TNB Night Owl – Southern Shortfin Squid

Southern shortfin squid

In the Mediterranean and along the eastern and western shores of the North Atlantic lives a ten-armed migratory cephalopod, Illex coindetii.

Commonly known as the southern shortfin squid or the broadtail shortfin squid, I. coindetii is, well, rather common. Considered a species of least concern by the International Union for Conservation of Nature (IUCN), it is not endangered at all.

That’s a good thing, as myriad species of fish prey on I. coindetii, including bluefin tuna and swordfish. Seabirds aren’t too proud to dine on shortfin squid, and among mammals, dolphins and pilot whales are known to have a taste for them as well. Even humans include these creatures on the menu.

To avoid becoming lunch, shortfins employ several survival strategies, including gathering in schools, jetting away from predators, releasing clouds of ink, and the use of camouflage. You know, the usual squid stuff.

Shortfin squid aren’t at the bottom of the food chain, though. I. coindetii feeds on fish, crustaceans, and other cephalopods. Some of the same species of fish that prey on this cephalopod may also become dinner fit for a squid, including cod in the juvenile stage. Other fish they are known to consume include mackeral, herring, and haddock.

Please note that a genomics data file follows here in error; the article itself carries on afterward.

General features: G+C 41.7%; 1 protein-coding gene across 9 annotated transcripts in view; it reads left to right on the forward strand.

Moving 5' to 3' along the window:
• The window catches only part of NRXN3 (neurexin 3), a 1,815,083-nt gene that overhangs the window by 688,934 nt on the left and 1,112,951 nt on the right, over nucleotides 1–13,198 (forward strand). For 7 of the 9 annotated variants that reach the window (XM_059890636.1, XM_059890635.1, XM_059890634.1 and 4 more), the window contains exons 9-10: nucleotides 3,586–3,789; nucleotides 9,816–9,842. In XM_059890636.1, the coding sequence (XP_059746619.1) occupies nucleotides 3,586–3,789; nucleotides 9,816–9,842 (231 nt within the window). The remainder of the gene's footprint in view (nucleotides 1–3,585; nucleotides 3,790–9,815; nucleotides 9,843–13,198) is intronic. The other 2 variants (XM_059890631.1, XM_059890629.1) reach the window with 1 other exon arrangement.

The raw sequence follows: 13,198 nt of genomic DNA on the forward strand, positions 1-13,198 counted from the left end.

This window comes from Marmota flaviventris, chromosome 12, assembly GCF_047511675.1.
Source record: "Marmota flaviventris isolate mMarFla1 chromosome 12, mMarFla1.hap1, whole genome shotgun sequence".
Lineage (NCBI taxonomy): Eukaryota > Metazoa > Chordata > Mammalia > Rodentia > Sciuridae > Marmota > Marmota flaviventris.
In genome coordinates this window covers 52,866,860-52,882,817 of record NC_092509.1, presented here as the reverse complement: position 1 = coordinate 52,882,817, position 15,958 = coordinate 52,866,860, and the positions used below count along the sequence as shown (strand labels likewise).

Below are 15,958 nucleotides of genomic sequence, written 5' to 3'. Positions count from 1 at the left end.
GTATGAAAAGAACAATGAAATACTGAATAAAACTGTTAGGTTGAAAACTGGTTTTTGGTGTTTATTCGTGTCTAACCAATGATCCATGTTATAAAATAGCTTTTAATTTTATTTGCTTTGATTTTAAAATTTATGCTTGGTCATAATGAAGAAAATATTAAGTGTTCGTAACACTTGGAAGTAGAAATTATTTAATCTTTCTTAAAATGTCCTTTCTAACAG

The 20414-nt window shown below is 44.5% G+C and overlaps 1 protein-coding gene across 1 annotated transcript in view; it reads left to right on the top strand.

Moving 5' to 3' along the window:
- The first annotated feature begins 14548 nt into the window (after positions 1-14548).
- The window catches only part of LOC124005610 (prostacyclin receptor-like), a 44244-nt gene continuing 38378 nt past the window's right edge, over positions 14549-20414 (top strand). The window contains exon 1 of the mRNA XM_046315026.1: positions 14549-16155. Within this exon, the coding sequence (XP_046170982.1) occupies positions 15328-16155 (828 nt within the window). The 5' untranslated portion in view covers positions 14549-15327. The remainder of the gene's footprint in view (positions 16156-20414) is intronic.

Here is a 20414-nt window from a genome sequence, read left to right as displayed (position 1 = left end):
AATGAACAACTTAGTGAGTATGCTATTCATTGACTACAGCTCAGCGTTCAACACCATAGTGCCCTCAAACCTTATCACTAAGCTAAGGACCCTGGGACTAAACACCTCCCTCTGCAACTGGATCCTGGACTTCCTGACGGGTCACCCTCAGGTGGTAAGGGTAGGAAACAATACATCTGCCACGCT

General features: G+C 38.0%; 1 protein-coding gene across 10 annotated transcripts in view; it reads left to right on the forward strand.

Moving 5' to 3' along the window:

Okay, so what makes this critter interesting enough to read about? (Or write about, for that matter? I mean, come on now.) Glad you asked; how about giant gelatinous egg sacks full of tens of thousands of squid eggs?

Before going further, in the interest of full disclosure, you should know that giant gelatinous egg sacks may also be referred to in the literature as egg balloons, egg masses, and blekksprutgeleball (which is Norwegian for squid gel ball). No, this is not important to know and will not be on the quiz.

An average-size female shortfin squid is 25 to 27 cm (9.8 to 10.6 inches) long, not including tentacles. Yet they produce egg balloons much larger than themselves. The egg masses of I. coindetii are typically about 1 meter (39.4 inches) across. Some blekksprutgeleball are even bigger, including the one recently happened upon by three Norwegian scuba divers off the coast of Norway.

Video: Swimming Next To Giant Squid Egg

Question of the night: How do you like seafood now?

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About Richard Doud 170 Articles
Learning is a life-long endeavor. Never stop learning. No one is right all the time. No one is wrong all the time. No exceptions to these rules.